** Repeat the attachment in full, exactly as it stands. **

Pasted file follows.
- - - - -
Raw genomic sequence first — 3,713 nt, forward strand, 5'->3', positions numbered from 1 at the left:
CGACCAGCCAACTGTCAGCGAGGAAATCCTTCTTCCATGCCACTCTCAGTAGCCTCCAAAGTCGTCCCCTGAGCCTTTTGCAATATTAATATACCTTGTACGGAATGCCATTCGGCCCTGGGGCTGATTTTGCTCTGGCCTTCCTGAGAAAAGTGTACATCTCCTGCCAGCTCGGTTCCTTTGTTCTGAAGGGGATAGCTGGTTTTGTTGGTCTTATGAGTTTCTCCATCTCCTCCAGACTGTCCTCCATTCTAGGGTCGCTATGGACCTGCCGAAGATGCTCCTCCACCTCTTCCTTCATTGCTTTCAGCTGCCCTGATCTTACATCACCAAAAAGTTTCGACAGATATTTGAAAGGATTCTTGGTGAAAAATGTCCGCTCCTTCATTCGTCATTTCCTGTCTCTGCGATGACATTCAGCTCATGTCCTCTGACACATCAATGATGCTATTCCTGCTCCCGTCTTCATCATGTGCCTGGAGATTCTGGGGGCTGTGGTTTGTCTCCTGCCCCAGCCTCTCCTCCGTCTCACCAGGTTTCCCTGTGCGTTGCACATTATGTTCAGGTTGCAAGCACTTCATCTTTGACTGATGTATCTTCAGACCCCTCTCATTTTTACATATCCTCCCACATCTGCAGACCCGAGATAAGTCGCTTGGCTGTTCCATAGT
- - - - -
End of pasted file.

Raw genomic sequence first — 3,713 nt, forward strand, 5'->3', positions numbered from 1 at the left:
CGACCAGCCAACTGTCAGCGAGGAAATCCTTCTTCCATGCCACTCTCAGTAGCCTCCAAAGTCGTCCCCTGAGCCTTTTGCAATATTAATATACCTTGTACGGAATGCCATTCGGCCCTGGGGCTGATTTTGCTCTGGCCTTCCTGAGAAAAGTGTACATCTCCTGCCAGCTCGGTTCCTTTGTTCTGAAGGGGATAGCTGGTTTTGTTGGTCTTATGAGTTTCTCCATCTCCTCCAGACTGTCCTCCATTCTAGGGTCGCTATGGACCTGCCGAAGATGCTCCTCCACCTCTTCCTTCATTGCTTTCAGCTGCCCTGATCTTACATCACCAAAAAGTTTCGACAGATATTTGAAAGGATTCTTGGTGAAAAATGTCCGCTCCTTCATTCGTCATTTCCTGTCTCTGCGATGACATTCAGCTCATGTCCTCTGACACATCAATGATGCTATTCCTGCTCCCGTCTTCATCATGTGCCTGGAGATTCTGGGGGCTGTGGTTTGTCTCCTGCCCCAGCCTCTCCTCCGTCTCACCAGGTTTCCCTGTGCGTTGCACATTATGTTCAGGTTGCAAGCACTTCATCTTTGACTGATGTATCTTCAGACCCCTCTCATTTTTACATATCCTCCCACATCTGCAGACCCGAGATAAGTCGCTTGGCTGTTCCATAGT